Then I went to law school. The homework was intense, the people were all neurotic, I didn’t have a TV, and no time to spend haunting local independent bookstores searching for more books. The thought of reading even more made me nauseous.
Then I found the only quiet room in the library. The Children’s Room. Every academic librarian in the world orders at least one copy of any book they hear has been banned, so we had quite a fabulous collection of YA books. I began ignoring my homework in favor of reading fabulous books about magic and apocalypse and surviving……
It kept me sane. And so YA has a special place in this lawyer’s heart.
EttaAugust 6, 2010 at 1:45 pm
Thank for this post. You summed up what’s great about YA so well, I’m not sure I can add anything, except to say whenever anyone sneers at my love for YA, I point out that I’ve read many wonderful books in this genre (including The Demon’s Lexicon, which I loved so much I just bought a second copy to give to a friend) and I won’t apologize for liking it (because good books are good books, no matter what the genre).
Also, your post celebrates teen movies and bashes As Good As It Gets, and I secretly love the former and not so secretly loathe the latter.
Nancy TaylorAugust 6, 2010 at 2:00 pm
Why read YA?
I’m a mother of 4 children, working in education, paying my bills, driving my minivan.
Tricia SullivanAugust 6, 2010 at 11:00 pm
Hi Sarah, lovely post! If you liked the Wizards movie you ought to know that it’s a very successful TV show and if you didn’t know about that, you might not know about the fabulous i-Carly on Nickelodeon. (My kids watch it, that’s my excuse–but if you watched all those other teen movies you should check out i-Carly.)
And on your opening point about ‘real grown up books’ and YA–I’ve been writing the former for years. imho YA is more challenging to write. That whole concept of writing for kids being easier, it should be stood on its head. 😀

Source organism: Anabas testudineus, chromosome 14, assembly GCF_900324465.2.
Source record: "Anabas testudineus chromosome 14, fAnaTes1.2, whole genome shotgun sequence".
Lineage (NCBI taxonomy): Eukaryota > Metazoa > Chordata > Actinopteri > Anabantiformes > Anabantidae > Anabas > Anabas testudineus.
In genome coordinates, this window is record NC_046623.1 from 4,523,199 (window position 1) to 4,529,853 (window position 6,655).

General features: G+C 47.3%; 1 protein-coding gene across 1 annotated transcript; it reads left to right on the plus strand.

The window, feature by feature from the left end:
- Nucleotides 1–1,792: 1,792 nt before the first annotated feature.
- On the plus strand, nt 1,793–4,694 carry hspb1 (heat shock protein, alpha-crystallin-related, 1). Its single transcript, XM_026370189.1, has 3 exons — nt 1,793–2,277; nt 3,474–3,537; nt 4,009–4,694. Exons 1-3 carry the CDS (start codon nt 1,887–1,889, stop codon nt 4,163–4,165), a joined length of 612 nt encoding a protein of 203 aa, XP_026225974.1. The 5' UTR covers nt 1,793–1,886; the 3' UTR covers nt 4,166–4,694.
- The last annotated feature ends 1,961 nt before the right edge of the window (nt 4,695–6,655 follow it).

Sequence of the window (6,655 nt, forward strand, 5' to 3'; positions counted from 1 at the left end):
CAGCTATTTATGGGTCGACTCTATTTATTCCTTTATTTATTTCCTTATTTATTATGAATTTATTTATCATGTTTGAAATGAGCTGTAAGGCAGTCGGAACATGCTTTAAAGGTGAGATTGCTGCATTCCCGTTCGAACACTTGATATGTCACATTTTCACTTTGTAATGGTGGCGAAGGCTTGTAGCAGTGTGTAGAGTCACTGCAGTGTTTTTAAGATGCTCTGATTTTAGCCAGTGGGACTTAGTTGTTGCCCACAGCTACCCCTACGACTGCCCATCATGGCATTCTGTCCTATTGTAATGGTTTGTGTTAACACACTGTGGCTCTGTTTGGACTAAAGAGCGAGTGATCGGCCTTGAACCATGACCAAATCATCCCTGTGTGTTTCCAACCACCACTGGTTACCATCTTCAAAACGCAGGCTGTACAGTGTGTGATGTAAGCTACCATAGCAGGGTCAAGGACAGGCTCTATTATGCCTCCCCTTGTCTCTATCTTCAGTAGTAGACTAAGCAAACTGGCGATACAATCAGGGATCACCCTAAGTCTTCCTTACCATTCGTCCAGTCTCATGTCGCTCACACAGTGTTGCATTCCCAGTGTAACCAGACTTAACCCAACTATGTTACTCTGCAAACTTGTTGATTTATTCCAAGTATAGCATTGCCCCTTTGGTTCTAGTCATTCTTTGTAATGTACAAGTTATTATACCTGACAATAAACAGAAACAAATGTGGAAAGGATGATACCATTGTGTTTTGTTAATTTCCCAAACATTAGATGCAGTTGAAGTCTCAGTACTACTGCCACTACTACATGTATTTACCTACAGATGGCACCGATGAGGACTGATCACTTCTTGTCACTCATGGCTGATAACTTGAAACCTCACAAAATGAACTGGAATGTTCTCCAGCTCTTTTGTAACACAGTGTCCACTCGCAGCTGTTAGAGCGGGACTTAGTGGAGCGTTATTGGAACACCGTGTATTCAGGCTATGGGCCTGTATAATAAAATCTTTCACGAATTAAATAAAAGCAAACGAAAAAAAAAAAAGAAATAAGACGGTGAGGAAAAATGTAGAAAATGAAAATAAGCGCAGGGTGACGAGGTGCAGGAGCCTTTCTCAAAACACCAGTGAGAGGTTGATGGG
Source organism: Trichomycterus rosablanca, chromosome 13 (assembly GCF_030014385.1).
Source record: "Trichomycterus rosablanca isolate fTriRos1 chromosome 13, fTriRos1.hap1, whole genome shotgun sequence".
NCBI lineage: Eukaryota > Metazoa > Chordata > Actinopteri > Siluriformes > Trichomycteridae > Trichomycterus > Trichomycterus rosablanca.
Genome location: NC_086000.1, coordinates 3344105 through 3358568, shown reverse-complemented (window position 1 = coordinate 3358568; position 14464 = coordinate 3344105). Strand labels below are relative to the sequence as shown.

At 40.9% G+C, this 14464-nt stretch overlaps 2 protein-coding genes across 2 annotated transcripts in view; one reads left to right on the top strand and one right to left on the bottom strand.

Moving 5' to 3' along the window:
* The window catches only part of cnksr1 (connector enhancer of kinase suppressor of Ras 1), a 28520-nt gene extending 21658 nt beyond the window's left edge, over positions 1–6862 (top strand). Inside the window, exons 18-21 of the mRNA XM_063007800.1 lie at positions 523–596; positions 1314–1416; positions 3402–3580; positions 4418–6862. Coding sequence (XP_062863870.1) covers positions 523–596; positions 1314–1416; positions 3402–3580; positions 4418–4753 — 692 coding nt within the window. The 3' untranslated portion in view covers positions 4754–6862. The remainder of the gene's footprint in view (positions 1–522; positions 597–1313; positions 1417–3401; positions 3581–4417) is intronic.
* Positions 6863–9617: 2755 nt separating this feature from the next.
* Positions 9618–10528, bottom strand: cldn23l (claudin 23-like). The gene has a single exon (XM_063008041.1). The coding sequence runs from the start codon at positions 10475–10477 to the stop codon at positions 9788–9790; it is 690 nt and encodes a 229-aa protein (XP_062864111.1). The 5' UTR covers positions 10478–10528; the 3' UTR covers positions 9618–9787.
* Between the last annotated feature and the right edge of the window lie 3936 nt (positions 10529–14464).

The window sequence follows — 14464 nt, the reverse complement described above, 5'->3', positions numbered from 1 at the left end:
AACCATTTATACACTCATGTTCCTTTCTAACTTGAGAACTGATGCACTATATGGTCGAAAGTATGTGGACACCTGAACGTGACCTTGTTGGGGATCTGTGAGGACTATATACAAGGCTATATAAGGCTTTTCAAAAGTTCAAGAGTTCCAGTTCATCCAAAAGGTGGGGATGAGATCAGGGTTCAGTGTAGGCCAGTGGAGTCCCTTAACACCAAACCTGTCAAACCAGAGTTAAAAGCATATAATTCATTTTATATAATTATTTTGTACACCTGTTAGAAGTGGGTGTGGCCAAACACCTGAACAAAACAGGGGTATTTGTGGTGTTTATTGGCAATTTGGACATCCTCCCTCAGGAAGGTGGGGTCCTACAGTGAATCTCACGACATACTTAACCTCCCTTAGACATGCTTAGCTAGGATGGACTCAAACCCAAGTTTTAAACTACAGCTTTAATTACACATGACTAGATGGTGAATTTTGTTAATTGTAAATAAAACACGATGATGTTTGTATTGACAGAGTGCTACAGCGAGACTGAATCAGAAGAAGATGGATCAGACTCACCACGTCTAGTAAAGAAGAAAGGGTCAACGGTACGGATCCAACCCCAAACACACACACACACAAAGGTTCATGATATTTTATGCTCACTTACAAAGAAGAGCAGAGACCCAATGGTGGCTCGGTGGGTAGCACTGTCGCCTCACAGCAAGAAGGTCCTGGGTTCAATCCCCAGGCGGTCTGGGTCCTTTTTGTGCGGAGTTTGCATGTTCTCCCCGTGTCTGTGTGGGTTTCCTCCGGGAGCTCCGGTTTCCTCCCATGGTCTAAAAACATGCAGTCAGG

Bella F.August 7, 2010 at 1:05 am
what’s wrong with country music?! do people judge it as crappy?? lol guess I wouldn’t know since I’m a Texan but I love it
and I lurvs YA too! lately this genre just seems to have some of the best stories/series, but I also like that there’s always a bit (or more) of romance in them because I enjoy passion and few things are more passionate than ur 1st love 😀
As for the whole business of some saying I “should graduate” from YA to general adult fiction, I completely agree with you that that’s just nonsense. For one thing, these labels and designations are mostly for marketing/targeting an audience to make sure it sells, or for us librarians to know where to shelve it so it can be found. But to hold to the idea that something YA is less than or dismiss it as not a fully capable literature in it’s own right is misguided and pretentious. I’ve had many books come into the library that are shelved in several areas like fiction, YA, romance and then mystery- all for the same book. Just as Catcher in the Rye would be categorized as an angsty YA if published today, so would Jane Austen be shelved in romance instead of classics if released today. 😉
btw, I havent seen the movie but my boyfriend got me into watching the Waverly Place tv show and we love it lol
Alex and her brothers are hilarious!
FDAugust 7, 2010 at 12:35 pm
I read YA because, well why not? A good book is a good book, and is there any reason why young people having drama / adventures are less interesting than older, or even old people? I think not.
Incidentally, I always thought the thing about the knife with no handle meant that should you use it, you’d have to cut yourself in the process.
Michelle MAugust 8, 2010 at 10:25 pm
How it is that every time you set out to write about a topic like this, you find the EXACT words which I would love to be able to say every time someone asks me this question. Mostly I just mumble out “cause it’s good” or something.
“A genre in which you can explore the most flawed characters, with the most room for growth and change? How could anyone not want to write in that genre?”
Indeed how could you not?
bethAugust 9, 2010 at 12:34 pm
I love this post so much I want to hug it.
(AND HURRAH for liking Wizards of Waverly Place!!! But you and I are now in a competition to see who can steal that plot detail better. I LOVE that there’s a consequence and a choice and ahhhhh….I love it.)
NKAugust 9, 2010 at 2:33 pm
I loved your sibling romance, and indeed, a good sibling romance is one of my favorite things in the world, which is sad because they’re kind of rare.
[spoilers for the Lymond chronicles below – I’m pretty sure you’ve already read them, but just in case -]
I fell for Dunnett’s Lymond chronicles in a big way, in part because the first book is a sibling romance (also a friend romance? and a real romance? romance is just how Dunnett rolls…), and I liked it a lot. I continued to like the rest of the series a lot as well (for different reasons), but I always found it frustrating that, having written such a lovely sibling romance in the first one, she kept tearing it down and rewriting it from the ground up every book. Very frustrating, that.